Glen Hanlon heads Swiss
Glen Hanlon heads Swiss
Swiss want to contend for medals every year
Many of the national teams that will be competing at the 2015 World Championship are sending a delegation to Prague or Ostrava to check out the facilities that their team will be using. One of those teams is Switzerland, led by head coach Glen Hanlon. For Hanlon, this will be his seventh World Championship, but his first behind the Swiss bench - previously he's headed Slovakia and Belarus, and he guided the Belarusians to an impressive quarter-final berth on home ice last season, where they lost narrowly to Sweden.
Previously, Hanlon coached in the NHL for the Washington Capitals, following a 14-year professional career as a goaltender for the Vancouver Canucks, St. Louis Blues, New York Rangers and Detroit Red Wings.
Hanlon was happy with O2 Arena and the dressing room his team will use, and was particularly pleased with the proximity of the hotel to the arena.
"I'll walk here," he declared. "If I can I like to walk to the arena, and at the time of the World Championship the weather should be beautiful."
But more than just the arena, he was looking forward to the World Championship in the Czech Republic, which he predicts will be a great tournament for the Czechs as well as for everybody that's bound to travel to Prague and Ostrava to watch some games.
“When you look at where the country is situated in Europe, I think it's going to be great as far as participation from other countries. It's also a country with a great hockey tradition and a lot of great fans. I think it's going to be a great World Championship.”
“There are some things that make it difficult for the home team. Sweden won two years ago, but before that it was over 20 years since a team had won at home. If the team doesn't play well it can be difficult, but I think the Czech Republic have a lot of experienced players who are used to the pressure and usually compete for a medal.”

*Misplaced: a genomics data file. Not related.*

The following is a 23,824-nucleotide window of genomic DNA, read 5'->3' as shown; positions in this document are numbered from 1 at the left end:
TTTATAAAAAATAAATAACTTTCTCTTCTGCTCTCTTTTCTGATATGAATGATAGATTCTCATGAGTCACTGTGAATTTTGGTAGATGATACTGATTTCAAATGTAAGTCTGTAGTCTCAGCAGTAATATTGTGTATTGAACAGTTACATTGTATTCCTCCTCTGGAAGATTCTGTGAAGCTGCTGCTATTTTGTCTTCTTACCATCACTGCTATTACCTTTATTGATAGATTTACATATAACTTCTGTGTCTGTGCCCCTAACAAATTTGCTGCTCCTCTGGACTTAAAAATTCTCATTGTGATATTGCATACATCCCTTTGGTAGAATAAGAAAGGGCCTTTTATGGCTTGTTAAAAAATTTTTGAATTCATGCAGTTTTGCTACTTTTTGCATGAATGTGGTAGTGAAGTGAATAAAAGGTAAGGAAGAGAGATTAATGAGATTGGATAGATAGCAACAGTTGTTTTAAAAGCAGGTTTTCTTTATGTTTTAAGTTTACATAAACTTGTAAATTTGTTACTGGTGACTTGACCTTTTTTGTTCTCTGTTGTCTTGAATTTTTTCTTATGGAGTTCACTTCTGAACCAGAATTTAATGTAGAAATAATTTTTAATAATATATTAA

What about your own experience coaching the host teams of World Championships, which you've done twice for two different countries?
When I look at the two, one result I liked and one I didn't like. I think for last year, I had learned a lot from my 2011 experience in Slovakia. I think that year I let the pressure turn me into someone I'm not. One thing I told myself before last year's tournament in Belarus was that, no matter what, I was going to be myself and enjoy the experience. I think it allowed me to make better decisions and be a better coach.
Now you've moved to Switzerland. Are there any adjustments you have to make after coaching in Belarus or Slovakia?
My time in Slovakia was really only one year. We almost had the team picked already - it was most of the 2002 team that won the gold medal. In Belarus, they don't have as many players who can compete for a spot on the national team, so there weren't a lot of choices to make. In Switzerland we have a lot of players to choose from, so that's the biggest adjustment - evaluating more players. There are also a few cultural differences between countries, like how they eat, how they travel, but other than that it's not much different. Hockey is hockey and players are players, and you try to get them playing the right system.